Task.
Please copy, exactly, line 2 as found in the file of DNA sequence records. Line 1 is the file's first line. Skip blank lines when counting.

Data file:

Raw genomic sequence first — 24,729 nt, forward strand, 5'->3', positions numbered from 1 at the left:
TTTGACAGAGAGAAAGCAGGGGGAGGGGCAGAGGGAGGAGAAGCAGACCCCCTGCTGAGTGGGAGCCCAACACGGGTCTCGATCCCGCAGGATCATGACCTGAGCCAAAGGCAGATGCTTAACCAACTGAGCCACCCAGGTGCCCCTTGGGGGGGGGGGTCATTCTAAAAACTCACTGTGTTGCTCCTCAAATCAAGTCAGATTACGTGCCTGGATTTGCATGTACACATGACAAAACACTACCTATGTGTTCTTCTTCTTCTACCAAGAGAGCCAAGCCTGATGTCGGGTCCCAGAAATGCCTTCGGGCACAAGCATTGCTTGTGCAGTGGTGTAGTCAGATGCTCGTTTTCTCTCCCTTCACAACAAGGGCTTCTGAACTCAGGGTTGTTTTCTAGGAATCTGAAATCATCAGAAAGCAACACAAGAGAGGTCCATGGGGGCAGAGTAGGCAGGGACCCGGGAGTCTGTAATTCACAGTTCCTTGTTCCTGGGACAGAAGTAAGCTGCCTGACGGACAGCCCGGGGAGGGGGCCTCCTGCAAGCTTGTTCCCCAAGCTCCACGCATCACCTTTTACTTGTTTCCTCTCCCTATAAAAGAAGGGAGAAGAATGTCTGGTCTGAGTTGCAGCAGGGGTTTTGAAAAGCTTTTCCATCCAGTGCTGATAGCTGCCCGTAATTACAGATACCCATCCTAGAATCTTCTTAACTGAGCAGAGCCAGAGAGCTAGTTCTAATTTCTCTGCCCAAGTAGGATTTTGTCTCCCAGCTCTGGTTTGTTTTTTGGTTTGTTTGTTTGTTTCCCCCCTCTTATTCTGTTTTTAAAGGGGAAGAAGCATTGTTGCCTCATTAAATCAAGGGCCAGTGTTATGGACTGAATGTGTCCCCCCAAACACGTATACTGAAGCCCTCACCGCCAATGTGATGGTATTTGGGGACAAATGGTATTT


TTTGACAGAGAGAAAGCAGGGGGAGGGGCAGAGGGAGGAGAAGCAGACCCCCTGCTGAGTGGGAGCCCAACACGGGTCTCGATCCCGCAGGATCATGACCTGAGCCAAAGGCAGATGCTTAACCAACTGAGCCACCCAGGTGCCCCTTGGGGGGGGGGGTCATTCTAAAAACTCACTGTGTTGCTCCTCAAATCAAGTCAGATTACGTGCCTGGATTTGCATGTACACATGACAAAACACTACCTATGTGTTCTTCTTCTTCTACCAAGAGAGCCAAGCCTGATGTCGGGTCCCAGAAATGCCTTCGGGCACAAGCATTGCTTGTGCAGTGGTGTAGTCAGATGCTCGTTTTCTCTCCCTTCACAACAAGGGCTTCTGAACTCAGGGTTGTTTTCTAGGAATCTGAAATCATCAGAAAGCAACACAAGAGAGGTCCATGGGGGCAGAGTAGGCAGGGACCCGGGAGTCTGTAATTCACAGTTCCTTGTTCCTGGGACAGAAGTAAGCTGCCTGACGGACAGCCCGGGGAGGGGGCCTCCTGCAAGCTTGTTCCCCAAGCTCCACGCATCACCTTTTACTTGTTTCCTCTCCCTATAAAAGAAGGGAGAAGAATGTCTGGTCTGAGTTGCAGCAGGGGTTTTGAAAAGCTTTTCCATCCAGTGCTGATAGCTGCCCGTAATTACAGATACCCATCCTAGAATCTTCTTAACTGAGCAGAGCCAGAGAGCTAGTTCTAATTTCTCTGCCCAAGTAGGATTTTGTCTCCCAGCTCTGGTTTGTTTTTTGGTTTGTTTGTTTGTTTCCCCCCTCTTATTCTGTTTTTAAAGGGGAAGAAGCATTGTTGCCTCATTAAATCAAGGGCCAGTGTTATGGACTGAATGTGTCCCCCCAAACACGTATACTGAAGCCCTCACCGCCAATGTGATGGTATTTGGGGACAAATGGTATTT